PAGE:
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The Syrian Revolution That Really Wasn't

Stephen Gowan's Wordpress blog, recently penned this extremely interesting and well thought out position on how the Syrian "Revolution" came to be. Some of you may find this surprising, others of us came to this conclusion some time ago. It's difficult to follow these events in the Middle East and not come to this same conclusion, if one is unbiased at the start.
Apparently, the US Left has yet to figure out that Washington doesn’t try to overthrow neoliberals. If Syrian President Bashar al-Assad were a devotee of the Washington Consensus–as Counterpunch’s Eric Draitser seems to believe–the United States government wouldn’t have been calling since 2003 for Assad to step down. Nor would it be overseeing the Islamist guerilla war against his government; it would be protecting him.
By Stephen Gowans
There is a shibboleth in some circles that, as Eric Draitser put it in a recent Counterpunch article, the uprising in Syria “began as a response to the Syrian government’s neoliberal policies and brutality,” and that “the revolutionary content of the rebel side in Syria has been sidelined by a hodgepodge of Saudi and Qatari-financed jihadists.” This theory appears, as far as I can tell, to be based on argument by assertion, not evidence.
A review of press reports in the weeks immediately preceding and following the mid-March 2011 outbreak of riots in Daraa—usually recognized as the beginning of the uprising—offers no indication that Syria was in the grips of a revolutionary distemper, whether anti-neo-liberal or otherwise. On the contrary, reporters representing Time magazine and the New York Times referred to the government as having broad support, of critics conceding that Assad was popular, and of Syrians exhibiting little interest in protest. At the same time, they described the unrest as a series of riots involving hundreds, and not thousands or tens of thousands of people, guided by a largely Islamist agenda and exhibiting a violent character.
Time magazine reported that two jihadist groups that would later play lead roles in the insurgency, Jabhat al-Nusra and Ahrar al-Sham, were already in operation on the eve of the riots, while a mere three months earlier, leaders of the Muslim Brotherhood voiced “their hope for a civil revolt in Syria.” The Muslim Brothers, who had decades earlier declared a blood feud with Syria’s ruling Ba’athist Party, objecting violently to the party’s secularism, had been embroiled in a life and death struggle with secular Arab nationalists since the 1960s, and had engaged in street battles with Ba’athist partisans from the late 1940s. (In one such battle, Hafez al-Assad, the current president’s father, who himself would serve as president from 1970 to 2000, was knifed by a Muslim Brother adversary.) The Brotherhood’s leaders, beginning in 2007, met frequently with the US State Department and the US National Security Council, as well as with the US government-funded Middle East Partnership Initiative, which had taken on the overt role of funding overseas overthrow organizations—a task the CIA had previously done covertly.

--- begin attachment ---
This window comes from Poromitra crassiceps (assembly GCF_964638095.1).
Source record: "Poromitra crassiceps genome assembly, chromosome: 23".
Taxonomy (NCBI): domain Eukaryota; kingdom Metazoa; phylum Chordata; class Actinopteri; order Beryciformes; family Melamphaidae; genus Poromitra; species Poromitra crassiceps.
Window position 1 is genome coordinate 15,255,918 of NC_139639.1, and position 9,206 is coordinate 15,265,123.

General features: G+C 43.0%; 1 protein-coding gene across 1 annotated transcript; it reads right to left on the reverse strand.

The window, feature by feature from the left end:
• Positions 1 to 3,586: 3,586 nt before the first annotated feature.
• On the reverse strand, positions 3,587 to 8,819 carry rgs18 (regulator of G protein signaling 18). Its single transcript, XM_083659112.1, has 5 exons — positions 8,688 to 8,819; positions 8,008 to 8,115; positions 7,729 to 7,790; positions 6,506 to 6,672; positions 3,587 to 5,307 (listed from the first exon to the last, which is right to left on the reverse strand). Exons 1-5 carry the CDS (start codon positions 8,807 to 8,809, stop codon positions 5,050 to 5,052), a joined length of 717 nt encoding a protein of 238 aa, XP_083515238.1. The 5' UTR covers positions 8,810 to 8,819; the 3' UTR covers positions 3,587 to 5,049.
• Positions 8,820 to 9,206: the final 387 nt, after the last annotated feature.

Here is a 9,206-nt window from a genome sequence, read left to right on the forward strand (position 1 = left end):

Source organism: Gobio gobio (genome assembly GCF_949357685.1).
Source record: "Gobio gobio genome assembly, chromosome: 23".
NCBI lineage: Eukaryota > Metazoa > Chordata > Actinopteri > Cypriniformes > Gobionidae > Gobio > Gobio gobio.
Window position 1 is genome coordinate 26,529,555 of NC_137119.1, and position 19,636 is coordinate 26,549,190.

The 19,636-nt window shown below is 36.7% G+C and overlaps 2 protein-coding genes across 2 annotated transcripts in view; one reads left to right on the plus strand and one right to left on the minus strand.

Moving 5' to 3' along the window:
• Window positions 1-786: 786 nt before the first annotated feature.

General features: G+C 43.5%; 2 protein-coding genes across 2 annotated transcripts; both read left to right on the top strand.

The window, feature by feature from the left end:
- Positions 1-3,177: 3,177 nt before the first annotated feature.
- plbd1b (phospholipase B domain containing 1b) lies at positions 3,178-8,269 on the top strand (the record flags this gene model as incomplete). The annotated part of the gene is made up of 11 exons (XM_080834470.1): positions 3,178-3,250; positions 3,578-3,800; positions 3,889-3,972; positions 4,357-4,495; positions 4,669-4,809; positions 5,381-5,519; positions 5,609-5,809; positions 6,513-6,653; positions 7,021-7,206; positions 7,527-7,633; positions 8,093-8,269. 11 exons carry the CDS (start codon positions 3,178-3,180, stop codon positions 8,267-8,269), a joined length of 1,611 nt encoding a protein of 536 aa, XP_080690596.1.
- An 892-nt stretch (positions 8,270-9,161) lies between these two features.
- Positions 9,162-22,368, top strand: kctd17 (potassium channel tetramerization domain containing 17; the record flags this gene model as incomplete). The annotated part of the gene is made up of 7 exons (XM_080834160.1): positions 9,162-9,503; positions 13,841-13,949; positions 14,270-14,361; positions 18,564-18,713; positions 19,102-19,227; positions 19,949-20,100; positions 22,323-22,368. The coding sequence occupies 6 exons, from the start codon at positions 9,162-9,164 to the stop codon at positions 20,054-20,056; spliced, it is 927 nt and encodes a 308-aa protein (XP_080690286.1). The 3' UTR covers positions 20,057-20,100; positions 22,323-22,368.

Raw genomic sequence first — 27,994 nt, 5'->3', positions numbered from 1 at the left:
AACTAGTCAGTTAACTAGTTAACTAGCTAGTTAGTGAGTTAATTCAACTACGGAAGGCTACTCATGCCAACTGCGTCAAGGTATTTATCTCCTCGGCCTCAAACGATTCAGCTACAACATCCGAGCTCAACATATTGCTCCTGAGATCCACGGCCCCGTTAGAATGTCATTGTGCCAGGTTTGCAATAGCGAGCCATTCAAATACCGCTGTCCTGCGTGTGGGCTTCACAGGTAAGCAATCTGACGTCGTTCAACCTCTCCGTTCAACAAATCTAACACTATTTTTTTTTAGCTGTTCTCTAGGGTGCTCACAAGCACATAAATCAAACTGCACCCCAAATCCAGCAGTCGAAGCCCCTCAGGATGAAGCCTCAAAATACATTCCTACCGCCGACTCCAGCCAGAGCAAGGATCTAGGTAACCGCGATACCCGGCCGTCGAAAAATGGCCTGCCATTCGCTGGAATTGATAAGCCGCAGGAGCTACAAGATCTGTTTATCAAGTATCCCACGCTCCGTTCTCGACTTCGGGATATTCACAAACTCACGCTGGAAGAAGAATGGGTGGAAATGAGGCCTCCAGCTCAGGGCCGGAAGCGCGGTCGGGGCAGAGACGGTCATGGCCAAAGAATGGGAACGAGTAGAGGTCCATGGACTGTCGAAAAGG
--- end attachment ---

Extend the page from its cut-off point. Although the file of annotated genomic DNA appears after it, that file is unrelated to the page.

Washington had conspired to purge Arab nationalist influence from Syria as early as the mid-1950s, when Kermit Roosevelt, who engineered the overthrow of Iran’s prime minister Mohammad Mossadegh for nationalizing his country’s oil industry, plotted with British intelligence to stir up the Muslim Brothers to overthrow a triumvirate of Arab nationalist and communist leaders in Damascus who Washington and London perceived as threatening Western economic interests in the Middle East.
Washington funnelled arms to Brotherhood mujahedeen in the 1980s to wage urban guerrilla warfare against Hafez al-Assad, who hardliners in Washington called an “Arab communist.” His son, Bashar, continued the Arab nationalists’ commitment to unity (of the Arab nation), independence, and (Arab) socialism. These goals guided the Syrian state—as they had done the Arab nationalist states of Libya under Muammar Gaddafi and Iraq under Saddam. All three states were targeted by Washington for the same reason: their Arab nationalist commitments clashed fundamentally with the US imperialist agenda of US global leadership.
Bashar al-Assad’s refusal to renounce Arab nationalist ideology dismayed Washington, which complained about his socialism, the third part of the Ba’athists’ holy trinity of values. Plans to oust Assad—based in part on his failure to embrace Washington’s neo-liberalism—were already in preparation in Washington by 2003, if not earlier. If Assad was championing neo-liberalism, as Draitser and others contend, it somehow escaped the notice of Washington and Wall Street, which complained about “socialist” Syria and the country’s decidedly anti-neoliberal economic policies.
A Death Feud Heats Up With US Assistance
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